With research into heat and the limits of human health Dr. Ollie Jay, Director of the Heat and Health Research Incubator at the University of Sydney. Doctor and University of Sydney Professor Adrienne Gordon explains her specialty in care of mothers and the unborn during heat waves. Then film-maker Nick Breeze wraps it up with Dr. Jack O’Connor: Tipping Points and Interconnected Disaster Risks.

Temperatures are soaring this summer in the southern hemisphere. South America is cooking, setting hundreds of new records. Recently in Australia, Sydney Airport set a new December heat record 43.5 degrees C – 110 Fahrenheit – hottest early summer day in 44 years and 18 degrees C. above average. Australians dread a “horror summer” of heat and fire.

Welcome to radio with heat. I’m Alex Smith.

Listen to or download this Radio Ecoshock show in CD Quality (57 MB) or Lo-Fi (14 MB)




Experts may underestimate human risk during extreme heat, especially as Earth reaches the hottest temperatures in more than a million years. And beyond bare survival, what do we need to really live, for basic household tasks or even physical work? A new study warns we are not protecting the most vulnerable. This includes babies, seniors, the unhoused and other risks you may not know.

We have the ideal guest to explain. Professor Ollie Jay is Director of the Heat and Health Research Incubator at the University of Sydney. He is a co-author of the paper published November 29, 2023 in Nature Communications, titled “A physiological approach for assessing human survivability and liveability to heat in a changing climate.” The paper is Open Access (free to read).

Listen to or download this 27 minute interview with Ollie Jay in CD Quality or Lo-Fi


Australia just had its first early season heat wave. The Sydney Airport hit 43.5 degrees C. (110 degrees F. in the shade). The south country cooked while a truly extreme cyclone hit the North, dumping over two feet of rain in the Cairns area! “We’ve never seen anything like it” said the local Member of Parliament (who no doubt supports coal expansion anyway).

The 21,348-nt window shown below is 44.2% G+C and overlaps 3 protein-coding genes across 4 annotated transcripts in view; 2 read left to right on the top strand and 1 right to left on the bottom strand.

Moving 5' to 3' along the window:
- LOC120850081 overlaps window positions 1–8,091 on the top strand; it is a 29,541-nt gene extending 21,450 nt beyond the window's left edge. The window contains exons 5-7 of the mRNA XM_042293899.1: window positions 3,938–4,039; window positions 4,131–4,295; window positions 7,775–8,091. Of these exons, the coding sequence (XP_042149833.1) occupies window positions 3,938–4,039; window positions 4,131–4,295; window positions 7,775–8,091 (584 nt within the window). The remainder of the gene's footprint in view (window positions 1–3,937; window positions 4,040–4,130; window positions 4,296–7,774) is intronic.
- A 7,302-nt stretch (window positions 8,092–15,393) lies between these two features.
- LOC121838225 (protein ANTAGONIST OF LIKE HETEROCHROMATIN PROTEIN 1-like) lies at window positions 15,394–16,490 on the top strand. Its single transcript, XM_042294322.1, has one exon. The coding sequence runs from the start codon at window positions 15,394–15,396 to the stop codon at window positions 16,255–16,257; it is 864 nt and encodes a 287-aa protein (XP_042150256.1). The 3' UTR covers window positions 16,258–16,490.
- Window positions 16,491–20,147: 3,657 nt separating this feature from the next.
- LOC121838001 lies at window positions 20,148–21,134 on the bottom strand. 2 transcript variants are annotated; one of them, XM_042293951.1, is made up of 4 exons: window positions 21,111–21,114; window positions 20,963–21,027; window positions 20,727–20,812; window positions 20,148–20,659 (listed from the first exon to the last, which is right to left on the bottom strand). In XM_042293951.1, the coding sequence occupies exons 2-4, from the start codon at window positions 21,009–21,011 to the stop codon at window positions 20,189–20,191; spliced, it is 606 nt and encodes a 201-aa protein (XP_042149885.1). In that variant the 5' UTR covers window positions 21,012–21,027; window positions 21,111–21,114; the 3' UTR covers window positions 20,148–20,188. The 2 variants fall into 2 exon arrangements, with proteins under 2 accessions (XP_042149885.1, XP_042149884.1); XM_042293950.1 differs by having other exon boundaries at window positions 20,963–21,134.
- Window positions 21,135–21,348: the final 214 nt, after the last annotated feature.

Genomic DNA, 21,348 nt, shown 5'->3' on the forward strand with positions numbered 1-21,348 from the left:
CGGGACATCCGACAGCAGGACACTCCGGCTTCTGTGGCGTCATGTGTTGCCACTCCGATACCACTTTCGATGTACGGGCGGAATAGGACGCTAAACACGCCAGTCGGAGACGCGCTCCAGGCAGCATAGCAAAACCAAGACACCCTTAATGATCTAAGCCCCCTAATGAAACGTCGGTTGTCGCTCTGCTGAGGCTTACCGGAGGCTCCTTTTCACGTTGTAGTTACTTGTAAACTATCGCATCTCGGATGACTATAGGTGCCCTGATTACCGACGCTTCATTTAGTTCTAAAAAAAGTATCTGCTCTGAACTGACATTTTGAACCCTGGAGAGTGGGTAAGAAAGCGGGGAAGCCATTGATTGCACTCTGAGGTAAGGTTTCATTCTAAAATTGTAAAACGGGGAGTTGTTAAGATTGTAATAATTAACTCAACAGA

The Australian Council of Social Services called the coming Australian months “the horror summer”. The Australian Bureau of Meteorology predicts dire heat.

Absolute temperature records were set last week in China and Korea in what should be the start of winter. People all around the world experienced extreme heat this year.

Australian research into heat and health can help us all, as the Northern Hemisphere expects even more extreme heat next Spring and Summer in this El Nino year. We all need to learn how to deal with extreme heat, and who to help and watch over first.

As this new paper explains, there are two approaches to estimating heat risk. One is to measure actual excess deaths within a few days of extreme humid heat, basically epidemiology. But that assumes a developed health system that recognizes heat-induced mortality and keeps records – not the case in many hot humid parts of the world. Instead this paper uses a physiological method – finding heat tolerance for pregnant women, babies, little kids, young adults, and seniors.


In this Abstract Tw stands for the wet bulb temperature, the “feels-like” temperature measured when a thermometer has a wet cloth around it, allowing it to cool by evaporation as humans do with sweat. Previous extreme heat guides estimate our upper limit at 35 degrees Wet Bulb Temperature (Tw). Now we know it is much lower, especially for certain age groups:

Our physiology-based survival limits show a vast underestimation of risks by the 35 °C Tw model in hot-dry conditions. Updated survivability limits correspond to Tw~25.8–34.1 °C (young) and ~21.9–33.7 °C (old) – 0.9–13.1 °C lower than Tw = 35 °C.

For older female adults, estimates are ~7.2–13.1 °C lower than 35 °C in dry conditions. Liveability declines with sun exposure and humidity, yet most dramatically with age (2.5–3.0 METs lower for older adults). Reductions in safe activity for younger and older adults between the present and future indicate a stronger impact from aging than warming.

Bad news: there is never going to be a single easy number for heat risks for public warnings by officials or on TV. As we learn, the heat limit is quite different for different ages. If you are looking for a single number, the safety barrier, no luck. There could be hundreds of different thresholds for different people and conditions.


…we model heat stroke deaths (hyperthermia) and do not model the two other common types of heat-related deaths: cardiovascular collapse and renal failure, acknowledging that heat stroke deaths are a fraction of total excess heat-related deaths.

By the way, living in a very hot dry place, like Arizona or the Middle East, does NOT protect vulnerable people from heat stroke or death. The paper says: “… impossibly high sweat rates are needed for survivability in very hot and dry conditions, resulting in Tw survivability values considerably lower than 35 °C”